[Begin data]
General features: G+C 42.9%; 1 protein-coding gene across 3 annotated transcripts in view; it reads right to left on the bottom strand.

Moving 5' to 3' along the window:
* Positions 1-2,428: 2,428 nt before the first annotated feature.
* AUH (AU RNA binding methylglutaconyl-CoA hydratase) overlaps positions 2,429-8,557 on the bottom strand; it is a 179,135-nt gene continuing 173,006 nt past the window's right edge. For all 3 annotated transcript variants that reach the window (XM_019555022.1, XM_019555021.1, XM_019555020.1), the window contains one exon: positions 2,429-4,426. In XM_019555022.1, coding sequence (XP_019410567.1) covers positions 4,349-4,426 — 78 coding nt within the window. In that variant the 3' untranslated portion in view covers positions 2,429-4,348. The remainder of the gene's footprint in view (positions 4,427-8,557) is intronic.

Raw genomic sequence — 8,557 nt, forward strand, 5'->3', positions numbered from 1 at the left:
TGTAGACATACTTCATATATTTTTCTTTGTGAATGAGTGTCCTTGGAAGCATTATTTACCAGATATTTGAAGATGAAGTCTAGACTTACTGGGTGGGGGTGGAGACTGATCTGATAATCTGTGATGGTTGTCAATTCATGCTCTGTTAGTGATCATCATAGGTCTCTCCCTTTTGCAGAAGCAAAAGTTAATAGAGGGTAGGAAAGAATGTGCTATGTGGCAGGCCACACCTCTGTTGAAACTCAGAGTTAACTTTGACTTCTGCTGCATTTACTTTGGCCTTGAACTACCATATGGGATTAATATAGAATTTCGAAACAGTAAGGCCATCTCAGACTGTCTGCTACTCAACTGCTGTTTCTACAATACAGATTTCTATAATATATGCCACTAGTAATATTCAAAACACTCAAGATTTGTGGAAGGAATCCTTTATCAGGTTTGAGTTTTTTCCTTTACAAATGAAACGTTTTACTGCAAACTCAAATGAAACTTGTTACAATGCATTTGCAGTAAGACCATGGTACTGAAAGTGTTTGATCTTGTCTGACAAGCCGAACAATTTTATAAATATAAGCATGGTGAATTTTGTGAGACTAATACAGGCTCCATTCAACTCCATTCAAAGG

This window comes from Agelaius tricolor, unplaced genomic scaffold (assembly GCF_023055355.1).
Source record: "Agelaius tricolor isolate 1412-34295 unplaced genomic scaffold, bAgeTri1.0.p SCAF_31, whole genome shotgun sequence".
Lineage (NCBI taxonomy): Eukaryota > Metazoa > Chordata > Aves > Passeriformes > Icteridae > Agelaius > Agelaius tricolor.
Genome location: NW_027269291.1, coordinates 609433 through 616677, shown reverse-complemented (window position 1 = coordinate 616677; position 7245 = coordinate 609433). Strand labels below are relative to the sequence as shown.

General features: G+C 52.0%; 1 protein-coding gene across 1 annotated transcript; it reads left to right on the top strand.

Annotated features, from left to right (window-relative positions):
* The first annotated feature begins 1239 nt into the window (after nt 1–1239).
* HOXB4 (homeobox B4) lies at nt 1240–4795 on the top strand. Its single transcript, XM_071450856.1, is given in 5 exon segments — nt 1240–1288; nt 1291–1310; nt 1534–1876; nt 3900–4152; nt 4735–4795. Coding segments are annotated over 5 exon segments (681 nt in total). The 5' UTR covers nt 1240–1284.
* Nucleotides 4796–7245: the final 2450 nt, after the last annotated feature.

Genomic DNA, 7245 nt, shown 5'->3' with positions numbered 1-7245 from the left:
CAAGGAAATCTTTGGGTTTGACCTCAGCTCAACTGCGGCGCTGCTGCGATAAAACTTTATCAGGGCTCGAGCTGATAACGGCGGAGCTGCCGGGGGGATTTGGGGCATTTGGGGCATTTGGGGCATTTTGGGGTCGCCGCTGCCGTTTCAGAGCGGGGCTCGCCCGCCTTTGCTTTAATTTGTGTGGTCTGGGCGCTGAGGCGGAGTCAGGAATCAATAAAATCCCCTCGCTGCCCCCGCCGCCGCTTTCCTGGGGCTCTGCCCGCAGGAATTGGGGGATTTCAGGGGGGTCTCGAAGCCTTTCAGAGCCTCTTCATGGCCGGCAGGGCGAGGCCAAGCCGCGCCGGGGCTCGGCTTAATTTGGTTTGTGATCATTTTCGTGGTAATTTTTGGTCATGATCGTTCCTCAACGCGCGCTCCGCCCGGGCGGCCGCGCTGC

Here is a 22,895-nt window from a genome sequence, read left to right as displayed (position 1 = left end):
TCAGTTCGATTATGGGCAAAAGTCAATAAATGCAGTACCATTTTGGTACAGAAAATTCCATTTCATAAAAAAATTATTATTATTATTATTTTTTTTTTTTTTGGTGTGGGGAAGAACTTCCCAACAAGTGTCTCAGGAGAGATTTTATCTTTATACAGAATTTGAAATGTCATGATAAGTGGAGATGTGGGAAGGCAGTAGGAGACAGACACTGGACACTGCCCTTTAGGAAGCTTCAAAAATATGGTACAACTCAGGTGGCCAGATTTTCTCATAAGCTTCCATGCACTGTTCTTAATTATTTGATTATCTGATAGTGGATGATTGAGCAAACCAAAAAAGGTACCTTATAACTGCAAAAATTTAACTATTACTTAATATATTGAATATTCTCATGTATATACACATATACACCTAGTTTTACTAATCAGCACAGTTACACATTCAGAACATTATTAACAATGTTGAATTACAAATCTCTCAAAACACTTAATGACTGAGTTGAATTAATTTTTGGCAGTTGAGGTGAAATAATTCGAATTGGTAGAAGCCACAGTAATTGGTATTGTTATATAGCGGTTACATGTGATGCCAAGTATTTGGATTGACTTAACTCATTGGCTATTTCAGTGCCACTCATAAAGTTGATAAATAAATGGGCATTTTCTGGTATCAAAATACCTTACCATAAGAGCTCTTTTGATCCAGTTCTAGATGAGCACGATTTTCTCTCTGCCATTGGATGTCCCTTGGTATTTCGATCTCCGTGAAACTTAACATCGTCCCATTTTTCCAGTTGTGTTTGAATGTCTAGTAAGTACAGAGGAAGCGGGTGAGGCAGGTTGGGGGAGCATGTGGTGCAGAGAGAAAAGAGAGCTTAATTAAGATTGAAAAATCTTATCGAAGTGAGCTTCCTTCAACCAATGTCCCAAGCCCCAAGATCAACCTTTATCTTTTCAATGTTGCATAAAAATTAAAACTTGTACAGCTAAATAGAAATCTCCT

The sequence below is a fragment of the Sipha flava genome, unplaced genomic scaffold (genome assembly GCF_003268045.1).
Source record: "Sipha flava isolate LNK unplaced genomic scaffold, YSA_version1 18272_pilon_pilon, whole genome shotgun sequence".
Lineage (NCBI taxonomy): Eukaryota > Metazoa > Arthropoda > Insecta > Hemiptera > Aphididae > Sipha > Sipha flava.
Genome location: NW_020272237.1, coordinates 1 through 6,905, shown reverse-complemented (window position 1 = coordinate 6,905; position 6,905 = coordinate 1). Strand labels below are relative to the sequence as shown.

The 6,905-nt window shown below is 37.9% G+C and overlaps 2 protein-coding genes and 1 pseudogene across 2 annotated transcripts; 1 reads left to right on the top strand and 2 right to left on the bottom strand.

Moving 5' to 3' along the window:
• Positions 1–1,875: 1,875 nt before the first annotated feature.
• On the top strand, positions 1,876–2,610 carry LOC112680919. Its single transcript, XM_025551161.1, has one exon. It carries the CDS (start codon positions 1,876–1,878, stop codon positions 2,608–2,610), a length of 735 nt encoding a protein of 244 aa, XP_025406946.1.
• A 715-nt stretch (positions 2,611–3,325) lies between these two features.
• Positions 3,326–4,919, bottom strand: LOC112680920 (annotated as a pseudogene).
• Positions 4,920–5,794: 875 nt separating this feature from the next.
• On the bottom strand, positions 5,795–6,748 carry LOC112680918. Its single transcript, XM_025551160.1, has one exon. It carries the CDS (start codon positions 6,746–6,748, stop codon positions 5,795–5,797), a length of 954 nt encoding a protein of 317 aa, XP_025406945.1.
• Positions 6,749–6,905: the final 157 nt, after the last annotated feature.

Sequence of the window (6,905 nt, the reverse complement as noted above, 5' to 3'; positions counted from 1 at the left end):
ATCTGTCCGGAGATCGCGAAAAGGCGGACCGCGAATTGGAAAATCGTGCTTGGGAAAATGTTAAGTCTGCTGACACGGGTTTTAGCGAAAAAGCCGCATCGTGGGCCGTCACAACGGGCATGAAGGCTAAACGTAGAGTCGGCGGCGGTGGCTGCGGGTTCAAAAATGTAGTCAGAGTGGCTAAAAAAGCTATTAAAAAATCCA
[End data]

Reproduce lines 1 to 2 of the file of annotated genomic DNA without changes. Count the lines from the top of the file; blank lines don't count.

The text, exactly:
General features: G+C 42.9%; 1 protein-coding gene across 3 annotated transcripts in view; it reads right to left on the bottom strand.

Moving 5' to 3' along the window: